This is another whiskey distilled from beer and another sample from Sku, who we learned so much about a couple of days ago. This is a rather sober label, and doubtless represents Sku in the grip of his super-ego. But enough nonsense.
I’ve reviewed another Charbay distilled from hoppy bottle-ready beer before, and while I thought that was an interesting diversion this one is a completely different beast. While that R5 was very young (probably less than 2 years old, quoth Sku) this one is 12 years old. And it wasn’t a regular release; it was bottled for the Los Angeles Whiskey Society (Sku is a member, which says a lot about them, I think).
This has received a lot of rave reviews (from Serge, for example) and Sku says it may be his very favourite whiskey. Me, I’m only hoping that it won’t be as bad as the Whipnose.
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Charbay are an outfit in northern California who make a wide range of spirits and wines. Among whisky geeks they’re best known for a few releases of rather expensive whiskey made from pilsner beer. While all whisky is in a strict sense distilled from beer Charbay use beer made for commercial release. And what’s further unusual about their whiskey–including the one I am reviewing today–is that it is made from hopped beer. This is, in fact, rather different and I’m curious to see what this whiskey—distilled from Racer IPA—is like, though also somewhat wary. There are two versions of the Charbay R5, which is double-distilled in a pot still, Scotch style–one unaged, and the other aged in French Oak casks. This is the latter.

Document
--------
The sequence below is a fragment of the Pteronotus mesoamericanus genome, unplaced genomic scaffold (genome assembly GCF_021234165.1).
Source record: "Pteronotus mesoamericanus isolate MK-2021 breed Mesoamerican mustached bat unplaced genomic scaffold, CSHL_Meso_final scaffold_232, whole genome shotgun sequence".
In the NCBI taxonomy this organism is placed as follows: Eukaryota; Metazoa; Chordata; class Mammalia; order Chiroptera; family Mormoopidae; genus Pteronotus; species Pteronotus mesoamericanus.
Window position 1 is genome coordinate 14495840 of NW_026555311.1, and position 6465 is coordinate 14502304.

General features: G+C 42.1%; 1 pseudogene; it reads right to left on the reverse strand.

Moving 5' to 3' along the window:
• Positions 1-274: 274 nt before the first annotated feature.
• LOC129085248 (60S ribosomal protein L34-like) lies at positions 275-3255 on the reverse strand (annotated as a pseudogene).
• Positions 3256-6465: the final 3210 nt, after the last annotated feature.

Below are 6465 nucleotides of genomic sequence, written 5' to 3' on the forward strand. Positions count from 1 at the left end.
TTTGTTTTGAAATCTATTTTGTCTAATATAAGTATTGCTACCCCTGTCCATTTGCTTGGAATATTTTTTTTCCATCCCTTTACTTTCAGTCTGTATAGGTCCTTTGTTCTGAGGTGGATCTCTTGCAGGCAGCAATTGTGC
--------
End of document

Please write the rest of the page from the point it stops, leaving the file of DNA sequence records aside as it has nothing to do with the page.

There is, by the way, some controversy over whether this is in fact distilled from hopped beer (as Charbay claim) or whether hops are added somewhere else in the process. I don’t personally find this to be such an interesting question (only because I’m not that into the ins and outs of American whiskey) but you can read a report here that treats it like the stakes are at Watergate level (to be fair, there’s a lot of other very interesting information there about the production process, if you’re into that sort of thing). Continue reading →